Freeport Journal-Standard from Freeport, Illinois · Page 1 Click to view larger version
August 11, 1955

Freeport Journal-Standard from Freeport, Illinois · Page 1

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Freeport Journal-Standard i
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Freeport, Illinois
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Thursday, August 11, 1955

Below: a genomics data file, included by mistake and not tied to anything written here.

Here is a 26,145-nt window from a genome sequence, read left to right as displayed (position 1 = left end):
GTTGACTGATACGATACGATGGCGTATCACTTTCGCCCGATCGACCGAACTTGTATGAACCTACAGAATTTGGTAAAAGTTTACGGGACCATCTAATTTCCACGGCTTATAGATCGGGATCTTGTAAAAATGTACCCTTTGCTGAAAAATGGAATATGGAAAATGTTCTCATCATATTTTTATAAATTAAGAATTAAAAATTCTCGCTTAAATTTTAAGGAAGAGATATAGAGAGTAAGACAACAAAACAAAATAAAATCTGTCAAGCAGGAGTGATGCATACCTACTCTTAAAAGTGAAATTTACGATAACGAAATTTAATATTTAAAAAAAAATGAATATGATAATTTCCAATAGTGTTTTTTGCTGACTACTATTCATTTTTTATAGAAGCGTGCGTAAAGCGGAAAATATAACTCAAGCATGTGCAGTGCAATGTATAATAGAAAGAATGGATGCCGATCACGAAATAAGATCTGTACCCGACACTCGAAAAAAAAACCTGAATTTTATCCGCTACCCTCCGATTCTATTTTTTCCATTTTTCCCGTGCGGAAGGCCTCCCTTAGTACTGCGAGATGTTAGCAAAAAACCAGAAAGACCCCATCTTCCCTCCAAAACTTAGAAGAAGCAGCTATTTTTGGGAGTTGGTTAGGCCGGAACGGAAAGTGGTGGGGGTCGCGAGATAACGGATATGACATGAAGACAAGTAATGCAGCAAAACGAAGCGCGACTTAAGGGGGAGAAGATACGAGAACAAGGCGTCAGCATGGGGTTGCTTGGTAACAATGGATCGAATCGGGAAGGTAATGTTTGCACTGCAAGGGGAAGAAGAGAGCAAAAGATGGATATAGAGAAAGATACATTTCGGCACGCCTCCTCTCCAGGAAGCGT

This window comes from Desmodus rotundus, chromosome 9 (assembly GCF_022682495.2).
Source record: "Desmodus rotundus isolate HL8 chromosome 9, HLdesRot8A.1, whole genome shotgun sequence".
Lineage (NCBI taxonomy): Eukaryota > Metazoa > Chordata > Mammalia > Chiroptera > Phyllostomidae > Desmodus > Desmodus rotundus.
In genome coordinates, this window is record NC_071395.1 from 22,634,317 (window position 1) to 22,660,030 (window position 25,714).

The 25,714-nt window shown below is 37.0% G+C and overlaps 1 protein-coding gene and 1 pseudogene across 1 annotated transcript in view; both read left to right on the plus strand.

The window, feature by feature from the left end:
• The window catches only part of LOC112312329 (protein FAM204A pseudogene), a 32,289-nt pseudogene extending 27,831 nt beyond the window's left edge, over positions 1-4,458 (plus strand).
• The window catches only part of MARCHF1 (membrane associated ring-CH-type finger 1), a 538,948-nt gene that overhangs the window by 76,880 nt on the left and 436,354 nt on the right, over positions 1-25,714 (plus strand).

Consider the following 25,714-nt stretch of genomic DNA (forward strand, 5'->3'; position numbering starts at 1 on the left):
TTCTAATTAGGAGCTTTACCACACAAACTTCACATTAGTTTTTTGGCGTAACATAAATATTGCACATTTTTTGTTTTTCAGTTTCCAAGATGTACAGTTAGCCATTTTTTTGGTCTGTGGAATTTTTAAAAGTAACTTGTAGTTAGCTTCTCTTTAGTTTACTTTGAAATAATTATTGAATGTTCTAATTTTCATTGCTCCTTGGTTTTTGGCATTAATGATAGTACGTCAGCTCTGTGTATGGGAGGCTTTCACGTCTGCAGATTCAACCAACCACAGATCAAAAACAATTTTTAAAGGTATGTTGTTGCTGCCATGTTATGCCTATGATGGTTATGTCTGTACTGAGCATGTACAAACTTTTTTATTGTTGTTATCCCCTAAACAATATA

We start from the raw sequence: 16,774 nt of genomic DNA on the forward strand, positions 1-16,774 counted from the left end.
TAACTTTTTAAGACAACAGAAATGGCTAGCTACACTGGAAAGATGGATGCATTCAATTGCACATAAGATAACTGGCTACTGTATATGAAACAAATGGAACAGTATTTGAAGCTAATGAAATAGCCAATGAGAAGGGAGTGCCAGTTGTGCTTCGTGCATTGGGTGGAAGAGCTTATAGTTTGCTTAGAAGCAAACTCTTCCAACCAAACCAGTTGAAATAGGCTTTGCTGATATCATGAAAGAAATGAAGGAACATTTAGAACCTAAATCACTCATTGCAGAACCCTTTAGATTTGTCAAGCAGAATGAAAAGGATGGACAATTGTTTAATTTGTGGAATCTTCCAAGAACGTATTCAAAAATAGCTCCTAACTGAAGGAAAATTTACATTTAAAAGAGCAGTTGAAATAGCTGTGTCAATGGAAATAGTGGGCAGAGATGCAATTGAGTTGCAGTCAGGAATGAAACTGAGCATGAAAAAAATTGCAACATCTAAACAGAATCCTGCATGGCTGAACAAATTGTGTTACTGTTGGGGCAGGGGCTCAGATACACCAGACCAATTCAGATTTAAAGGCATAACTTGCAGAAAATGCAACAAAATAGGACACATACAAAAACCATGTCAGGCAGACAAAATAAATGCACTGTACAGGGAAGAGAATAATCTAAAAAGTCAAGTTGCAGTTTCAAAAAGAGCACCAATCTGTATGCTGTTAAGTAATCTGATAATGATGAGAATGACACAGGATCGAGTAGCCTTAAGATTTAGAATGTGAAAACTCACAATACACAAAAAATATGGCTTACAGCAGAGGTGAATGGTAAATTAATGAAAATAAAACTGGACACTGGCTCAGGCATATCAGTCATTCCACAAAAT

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Fair Tonight, Sunny Friday FREEPORT JOURNAL-STANDARD Freeport Scftoofs Buy First Bus See Page 5 108th Yedr-16,Pagj$ ASSOCIATED AND MIA 8BRVIOB FREEPORT, ILLINOIS, THURSDAY, AUGUST 11, 1955 MEMBER AUDIT BUREAU Of, OIROTTLATIOMS TOTAL WTT PAITJ CIRCULATION 17,500 PRICE SIX CENTS Teachers Get Raise; Union School Closed Scale Revision Gives All Faculty Another Raise Freeport teachers, who got an additional $200 a year across the board in June, will get a maximum of $400 altogether as a revised salary schedule goes into effect this fall. The Jong-postponed revision followed a study by a teachers committee of salaries paid in comparable systems and five months of conferences with the 3oard of Education salary committee headed by M. E. Boyer. Action on the committee's recommendations was unanimous, adding an estimated $38,000 to this year's operating school budget. Full effect of the revision will be spread over several years, but will ultimately add an estimated $75,000$80,000 to the operating budget. Every teacher, including beginners, will get an additional increase of at least $100, usually $200. Most of the experienced teachers will get the full $400 increase this year. When the total effect of the revision has been experienced, the most qualified teachers will have received an adjustment of $1,200 a year over the 1954-5 f rate. The starting salary for a teacher! with a bachelor's degtee and no experience last year was $3,200. It now becomes $3,600. In addition teachers in most brackets will receive annual $100 increases longer than previously. Teachers with a bachelor's degree, whose increases formerly stopped after 11 years of experience, will now receive the increase for 15 years. Those who have already put in this experience teaching will eventually get the benefit of the change. The maximttm- School Board 1. Voted revision of salary schedule, maximum increase this year to be $400; to increase operating budget by about $38,000 this year. 2. Agreed to transfer Union School principal, faculty and pupils to Blackhawk School this year except morning kindergarten and first grade. 3. Voted to remodel four rooms at Union School at cost of $12,000 to provide administrative and supervisory offices for school system. 4. Bought a 52-passfnger school bus and set up transportation (not house-to-house) for Cedarvllle and Fairview pupils in grades 7-12. 5. Heard Blackhawk School ready but furniture for seven rooms has not arrived. 6. Authorized Supt. McPhail to start work on rental textbook system with present committee. 7. Engaged 10 new teachers. 8. Voted hereafter to recall teachers one week before school starts for workshop to improve teaching practices in the system. More School Board stories on pages 4 & 5 and on Friday. Winds, Waves Batter Coast; Connie Edges In Governors Seek Compromise Highway Plan Shift Graces 2-6, Faculty To Blackhawk All pupils and faculty at Union School will be transferred to Blackhawlc'School except the morn ing kindergarten and first grade. Union School, with three classrooms available for future need, will be remodeled at a cost of $12._ 000 to be the administrative center of the school system. This will release space now used in the Junior High School. New district boundaries for the resort areas, children remaining at Union School and all children attending Blackhawk School were adopted. These affect previous boundaries for three schools only, Union, Lincoln and Empire. Economizes Teachers Supt. Harry R. McPhail recommended the change, originally proposed last spring by former Supt. Bert F. Shafer, as the way to use "three or more fewer teachers with subsequent saving of $10,000 to $12,000." Most important factor, he said, was the better facilities at Blackhawk School. If classes were continued at Union through the sixth grade, there would also be at Blackhawk in some grades a large class and a small one, the superintendent said. Combining all the children at Blackhawk will make two classes instead, not too large for each teacher, in every grade. Classrooms at Union School can WILMINGTON, N. C. M— Hurri cane Connie, losing some strength but still plenty powerful, battered the Carolina coast today. Winds just under hurricane force of 75 miles an hour and towering waves broke up fishing piers and filled the air with flying debris in many exposed areas. The hurricane's eye, now packing winds ol about 100 miles an hour, moved at a steady 6 to 7 miles an hour toward the lowlying resort beaches between this port city of Wilmington and Myrtle Beach, S. C. At the present rate the eye would reach shore about 9 a.m., EST. It was about 110 miles southeast of Wil- rnjngton at 11 a.m. Tree limbs, shingles and other debris flew through the air on winds of 60 miles an hour and higher whipping through exposed 67 Servicemen Killed In German Air Tragedy The dangerous storm which threatened a vast stretch of the To Move Inland _„._.__ ^ . , be reopened in future years CHICAGO w-The nation's gov- needed f the board edy ernors searched today for a com- as NEW YORK MV-The Weather Bureau lifted its hurricane alert for the New York area at 2 p.m. today. It said hurricane Connie probably would move inland at the North Carolina coast tonight. Ernest J. Christie, meteorologist, said the alert was lifted for the New York City area, northern New Jersey and Long Island and northeast storm warnings were being lowered from Block Island south to Manasquan, N. J. Earlier Christie had said there was only a slight possibility Connie would hit this area. fo» meily—paW under the salary schedule—which does not include differentials for coaching or other special work- last year was $4,900. In future it will go to $6,100 for teachers with master's degree plus 30 graduate hours and 19 years of teaching experience. Up To Next Year's Board Charles W. Furst reminded the delegation of teachers present that this is a "trial draft" and that "we cannot make promises for future boards." Supt. Harry W. McPhail congratulated the board and the teachers on a salary schedule which he said now puts Freeport in a good position in comparison with other systems in northern Illinois. McPhail said there are a few instances of teachers employed for special positions who have not been on the schedule and will now be put on schedule. He said no teacher's salary would be cut, but any already receiving the increments now granted by the schedule revision will not receive additional increases, except the June across- See SCALE REVISION on Page S promise highway construction program that might be palatable to a Congress which rejected President Eisenhower's proposals and Democratic substitutes. Although the governors listened Administrative Center Use of First Ward as an administrative center, with transfer of pupils to other schools, was recommended by the University of Illinois study panel in 1948, as the seaboard from Georgetown, S. C north, was piling up sand and water in the streets of some North Carolina beach towns. Most vacationers and many permanent residents had sought shelter inland. "It's blowing so hard you can Quarles Named To Fill Air Post QuitBylalbott WASHINGTON wv-President Eisenhower today named Donald A. Quarles—top man in the earth satellite project—as the new secretary of the Air Force. Quarles is now assistant secretary of defense for research and development. He is 61, a native of Van Buren, Ark., and more recently a resident of Englewood, N. J. He is a Republican. Quarles will succeed Harold TaJ- >ott who resigned Aug. 1, effec- ive this Saturday, after the Sen ate Investigations subcommittee Dublicly explored Talbott's outside Business interests and raised a question of ethics. The appointment will be subject to Senate confirmation when congress reconvenes in January. White House Press Secretary James C. Hagerty ^aid Quarles was Vecommended to Eisenhower by Secretary of Defense Charles E. Wilson. When a reporter asked about Quarles' private business holdings and what was being done about them, Hagerty said he was not in a position to answer that. Quarles told reporters after his appointment he would 'divest my to praise Wednesday night from Britain's Ambassador .Sir, Roger Makins for Eisenhower's role at the Geneva Big Four conference and turned to a discussion of mental health problems today, their minds obviously were on the roads issue. Makins told the governors at the state dinner of this 47th annual onference of the chief executives lat at Geneva Eisenhower had ucceeded "in laying, let us hope or once and all, the ghost of the dea that the Americans are a pack of warmongers." Mental Health Problem Gov. G. Mennen Williams, Mich- gan Democrat, told his colleagues n a prepared address that "the See GOVERNORS SEEK, Page 14 Baseball Scores Detroit Cleveland 001 000 000 003 Hoeft and Wilson; Wynn and Hegan. Home runs—Evers (Cle) 6th, two on. Boston "000 New York (A)- 220 Baumann and Daley; Turley anc Berra. Cincinnati Chicago (N) Black and and Chiti. Chicago (A) 000 000 Burgess; Perkowsk: at Kansas City (Probable pitchers, Johnson vs Raschi). ^ St. Louis at Milwaukee, firs game of doubleheader. (Probable pitchers, Haddix vs. Nichols). Only games scheduled. Weather Forecast NORTHERN ILLINOIS — Fair tonight and sunny on Friday. Pleasant temperatures. Low tonight upper 50s, high Friday lower 80's low Friday nights low 60s. Local temperature (unofficial) at 7 a.m., 60; at 1 p.m., 78. Sunrise, 5:54. Sunset, 7:57. Pollen Count 32. IOWA—Mostly fair this afternoon and tonight. Partly cloudy Friday. Few afternoon and evening thundershowers northwest portion tonight and Friday. WISCONSIN—Mostly fair tonight and Friday. Few showers likely extreme northwest early Friday. Cool tonight. lardly stand up," Police Chief mammoth farewell salute to Tal- M. E. Williamson reported from bott for late this afternoon, in- school lacks playground facilities, is old and is downtown. First Ward parents objected so strenuously to discontinuing the only school which serves northeast Freeport and sending children across downtown traffic to Henney School, that the plan was dropped. The new plan will house the superintendent, assistant superintendent and office personnel, superintendent of buildings and grounds and the supervisors at Union School, with a reception clerk in the hall to direct callers to the new offices. New Boundaries The new boundaries within which first grade and kindergarten pupils will go to Union School are as fol- See SHIFTS GRADES on Page S Ohio Restaurant- Blast Burns 21 Persons Alive By RICHARD H. SMITH ANDOVER, Ohio UB—The grue- fome job of identifying charred K>dies began today in' a temporary morgue three blocks from the village square, where moke still rose from an explosion and fire. Many of the dead and injured had sought shelter from a storm n a row of buildings which were eveled by the disaster. There were 21 bodies accounted or, most of them in a makeshift morgue inside a garage, and at east two persons were__re.ported missing. MoreThlri a score were njfured. The center of the disaster was the Gateway Restaurant in this village in the resort area of Pyma- tuning Lake, alpng the Pennsylvania border. The restaurant and dairy store were in a 2-story frame building which disintegrated with a force that shook the whole town. It has a population of about 1,200. Through the sodden ashes and debris the squads of silent firemen worked in a drizzle until a.m. today. Then they stopped for rest and food. At 2 a.m. they had pulled the 17th body from under the sagging and blackened timbers which hat fallen into the cellar. After that they had been able to recover only portions of bodies. Debris Showers/Street Debris showered Main Street in front of the restaurant, ripping up sections of the street and wreck ing several automobiles. Then the flames whipped on to other build ings. A Cleveland policeman, Elme Bumblis, was driving past the restaurant at the time of the ex plosion and -gave this description of the disaster: "The walls blew out and the roo fell in. There were arms and leg! sticking out of the wreckage al over the building." No one was certain what causei the explosion. Firemen, however speculated that accumulated ga was set off either by a bolt o In a makeshift morgue, set up liree blocks from the scene, Ash ab'ula County Deputy Coroner H C. Lynne was attempting to iden tify the bodies.- Many were burned jeyond recognition, and Dr. Lymie See OHIO RESTAURANT, Pagt 1 ghtning or a spark from elec- rical equipment in the basement, coded by the heavy rains. Today, tired firemen and vol- nteer rescuers still were search- ng for more bodies. They worked irough the night with search- ghts and emergency generators, s the storm had knocked out pow- r lines and telephone communi ations. Makeshift Morgue self of any holdings in my modes list of securities that might con ceivably involve any conflict of in terest." NEW YORK GOV. AVERELL HARRIMAN, left, and Adlal Stevenson, 1952 Democratic presidential nominee, sit in lawn chairs at Stevenson's home near Libertyville, III. Harriman was In Chicago for Governors Conference and conferred with Stevenson about presidential race.—AP photo. Stevenson All But Announces Himself As Candidate In '56 Flying Boxcars Collide In Air, Crash In Forest STUTTGART, Germany W—Two C119 Flying Boxcar transports collided in the air and crashed into the Black Forest today. The U.S. Air Force announced 67 men were killed. The Air Force said the death toll included the crews of the two American aircraft as well as soldiers befog transported. The Flying Boxcars have a normal seating capacity of 67, with a maximum capacity of 78. The crash occurred near Edelweiler, a village in the Black Forest near Freudenstadt. Training Mission The planes were two of a nine- plane flight which had just taken off from Echterdingen field, near here, on a training mission with troops from the U. S. 7th Army aboard. The Air force announcement said: "Initial reports said that on* plane developed engine trouble just after takeoff, after reaching a cruising level of 4,000 feet. Th« crippled plane lost altitude mo- The Farewell Air Force Salute has planned Wrightsville Beach, east of Wil- eluding a display of jet planes if I the weather does not interfere. Quarles became assistant secre ; tary of defense Aug. 2, 1952. He was a World War I field artillery mington. The tide at Swannsboro, north of here and near Jacksonville, was reported higher than it was dur- ng the same stage of hurricane HazCL Lines Out Communication lines were going out in many areas feeling the force of Connie's extended outer gales. A fishing pier on the north end of Wrightsville Beach, which was destroyed by Hazel and reblilUl reportedly was swept away again. New England was told, meanwhile, it could relax. The Boston Weather Bureau announced Connie 'is no threat to New 'England for at least the next 36 hours." Small craft were told they could resume normal operations. By 8 a.m. winds were near hurricane force of 75 miles an hour near Cape Fear, some 30 miles south of this port city. The eye crept along at about 5 to 7 miles an hour toward the northwest. A long stretch of coastline from See WINDS, WAVES on Page 5 Journal-Standard To Carry Pollen Count Daily With Weather For the rest of the hay fever season, The Journal-Standard will carry the pollen count on the front page of the .paper with the weather forecast. This is the second year the area pollen count has been published. JIhe_CQunt is_taken every-morning on the roof of the State Bank Building by a member of the staff o: Dr. F. J. Lownik. Today's pollen.count was 32. captain. » From 1919 to 1948 he was an engineer for the Bell Telephone aboratories and served as vice president of that firm from 1948 to 1952. He also is a former vice presl dent of the Western Electric Co. and a former president of the American Institute of Electrical Engineers. As assistant secretary of defense, Quarles has concentrated on push- ng guided missile programs. Ht; came to the Pentagon after serving as president of the Sandia laboratory in New Mexico which does highly specialized research for the Atomic Energy Commission! Satellite Program The multi-million dollar earth satellite program which the White House disclosed with considerable fanfare last month comes directly under Quarles' supervision. One of the quietest men in high position in the Pentagon, Quarles has kept out of public view but is known to have been Wilson's close righthand man on all problems involving new weapons. Talbott resigned with the explanation to Eisenhower that "I would not in any circumstances wish to be a source of embarrassment to you or to your splendid administration." He wrote the letter after the Senate subcommittee heard testimony that Talbott 1 received $J32,- 000 as a partner in the New York management consultant firm of See QUARLES NAMED on Page 14 By JACK BELL CHICAGO Iff*— Adlai Er—Stevenson was all but an officially announced candidate today for the Democratic presidential nomination next year. In an informal and unusual i news conference Wednesday night, the 1952 Democratic nominee made it plain to all who came to question that he will announce in No vember he is-, running again. Without committing himself., fi nally at this time, Stevenson out lined what he regards as a possible winning Democratic campaign against President Eisenhower. He said he doesn't believe Eisenhower is "invulnerable" despite the out ome of a similar race three years ago, The Stevenson campaign credo, as revealed at a crowded news conference after a cocktail party and dinner given by former Democratic National Chairman Stephen A. Mitchell, was this: 1. Eisenhower has "sharply re versed" the previous GOP foreign policies in favor of "bold and vigor- cms" action, at the Geneva Big Four conference but those policies could change for the worse again "at any moment." Only Promises 2. While the Eisenhower administration now seems to agree gen erally with the Democrats in Con- Soviets Claim lo Be Solving Photosynthesis By FRANK CAREY AP Science Reporter GENEVA W)—Soviet scientists told the atoms-for-peace conference today they believe they are on the verge of solving the mystery of photosynthesis — nature's ingenious method of feeding the world. A. L. Kursanov told the 72-nation parley that the Russians, using radioactive isotopes as tracers in plant studies, have found out a number of things about the process in which green plants under sunlight conve/t carbon dioxide and water into the sugars and starches that men and animals eat. Men of science have long sought the secret of this process, hoping to duplicate it artificially as a help with the world's food problems. American scientists also have reported progress toward working See SOVIET CLAIM on Page 14 Bank Robbery, Largest Ever, Said Solved NEW YORK WV—The FBI says it has cracked the largest cash bank robbery in history, seizing j :wo men as alleged members of r j smooth-working quartet who hek up a Queens bank to the tune o' $305,000. Warrants were issued for two other men thought to have beei the ringleaders in the carefull; planned holdup. A fifth man has been held as a material witness. Arraigned Wednesday and charged with violating the Nationa Bank Robbery Act were Jame McCoo, 36, and Frank Cocchiaro 34, both of Astoria, Queens — no ar from the looted Woodside Queens, branch of the Chase Man attan Bank. McCoo, accused of taking par i the robbery, was held withou x>nd. Cocchiaro was held in $50,00 iail, charged with aiding and abet ing the stickup. Wife Was Teller Cocchiaro's wife, Mildred, was ; eller at the Woodside bank whe: our bandits appeared on the morn ng of April 6 and made off will heir record haul without firing a hot. Mrs. Cocchiaro since has re igned. Asst. U.S. Atty. Paul W. Windel aid none of the stolen money ha een recovered. Windels also saic hat the holdup was partly an in ide job but did not point a finge t any employe. Redmond (Ninny) Cribbins, 48 lias Mike Malloy, and Thoma Duke) Connelly Jr., 30, both vet ran criminals, are sought fo uestioning. Vincent W. Kritil, 28, a Fire Is See BANK ROBBERY on Page 14 A NAVY BANSHEE JET PLANE, at an altitude of 20,000 feet flys toward the eye of hurricane Connie which is located 225 miles off the South ^Carolina coast. The storm is reported halted over the ocean and still considered very dangerous. Its future course is beyond predicUon.-NEA photo. HERE IS THE EYE of hurricane "Connie" photographed from a Navy Banshee jet plane. The wind, at 15,000 feet, top of picture, is moving counter-clockwise. Dark spots appearing in the storm's eye, bottom of photo, are water. The storm was located 225 miles toutheait of South Carolina.—NEA photo. ress that action is needed on edu- ation. health, housing and high- ays programs, the Republicans nly make promises "and the Democrats believe in action." 3. He has "some misgivings" bout the threat offered by the Republican's to federal development of natural resources and what he said is the Eisenhower opposition to trie Democratic concept of government 'or all of the people and not the Tew." Having laid down this outline, he tanned and healthy appearing potential candidate told reporters IB will have something definite to ay about his political intentions by November. Several Democratic governors ave suggested at the 47th Annual Governors Conference here that Stevenson had better make up his mind quickly if he wants their arty's nomination. Stevenson said he had been listening for a year 0 such advice—and to some con- rary opinions—and "I'll do what 1 believe is best for the party." Stevenson's Opinion What was best for the Democrats in Stevenson's obvious opin- on, was to quit thinking about other potential nominees such as Gov. Averell Harriman of New York and Sen. Estes Kefauver of Tennessee. Harriman, who repeated after a dinner meeting with the former mentarily, then pulled up abruptly across the front of another aircraft m~the formation. — "The crippled plane went down immediately. The second plane flew level for almost one minute, then went out of control and nosed into the ground." Fourth Worst Air Disaster The announced death toll would Illinois governor Stevenson," was that "I'm described for by Stevenson as "understanding my thinking." Asked if he thinks he or any other Democrat could beat Eisenhower next year Stevenson replied: "Anyone could do better against Eisenhower than last time. The Democrats are stronger now." Stevenson indicated that if he is the party nominee he will not shrink from challenging Eisen- make this foe fourth' worst air disaster in history. A total of 129 U. S. servicemen died in the flaming wreckage of a C124 globemas- ter near Tokyo in 1953. In 1952 another C124 crashed on taking off from Larson Air Force Base, in Washington State, killing 87. In 1950, a commercial plane carrying soccer fans crashed at Cardiff, Wales, with a death toll of 80 persons. Today's was West Germany's biggest postwar air disaster and also the biggest military death toll in an aircrash in Western Europe. The Ajr Force said today's crash occurred less than 15 minutes after take-off in mid-afternoon. The announcement said there were 42 passengers, a crew of 5 plus one loadmaster in one plane, and 14 passengers, a crew of 4 and a loadmaster in the second. The crashed aircraft were from the 60th Troop Carrier Wing at Rhein-Main Air Base, Frankfurt, on a mission to train 7th Army troops in air transportation. The loadmasters in each plane were noncommissioned officers responsible for embarkation and disembarkation of the troops. An Air Force spokesman said one plane came down in the forest and the second in an open field. hower's foreign policies. He Raps Tough Talk said that three years of "tough talk" on the part of Eisen- See STEVENSON ALL on Page 14 President Returns To Washington By Auto, Not Air WASHINGTON W>—President Eisenhower, grounded by the tnreat of hurricane Connie, returned to Washington^ by automobile today after a six-day stay at his country home in Gettysburg, Pa. Expect Record Crop By OVID A. MARTIN |for such livestock feed grains as WASHINGTON CD — American; corn, oats, barley and sorghum agriculture appeared today to be on the way toward producing this year a new record volume of products and a new crop of farm surpluses. The Agriculture Department, in its monthly crop production forecasts Wednesday, said it now looks as if the 1955 harvest will match he record produced in 1948 under In Today's Paper Page Radio and TV news 2 Church news 2 Society and Local news . .4 & 5 Obituaries 5 Editorials * Food, Homemaking news 7, 8, 9, 12 In The Kitchen feature ...12 Sports news 10 & 11 Comics 13 Theaters and Amusements ..13 Markets, Business news ....14 Classified Advs 14&15 Farm news IS ncentives of heavy postwar de- mand ^ , ,. .. Generally favorable weather. Such a volume this year would )h uge of ferti!izerS) g reate r be produced in the face of lower use of mach j nery> and planting of grain. The nation already has record reserves of feed grains in storage from past bumper crops — much of it stored under government price support programs. In efforts to utilize these grains, farmers may expand production of meat animals, poultry and dairy cows to a point where these products too might become engulfed in surpluses. prices and sharp acreage cutbacks or some crops, including cotton, wheat, rice, peanuts and tobacco. Livestock Products The prospective crop output will be coupled with perhaps a record quantity of livestock products—red meat, poultry, and milk. Added together, the crop and livestock better crop varieties contributed to the prospective big crop volume. Crops which may set new production records this year include soybeans, oats, hay, sorghum grain sugar cane and sugar beets. Near record harvests were indicated for corn, barley and potatoes. have o The crop volume would products would set — on the basisibeen much larger but for the ad- of present prospects — a new pro- verse effects of extremely hot. dry in some parts of the duction record. The department report pointed to possible new surplus problems weather northern half of the country, from the Rockies east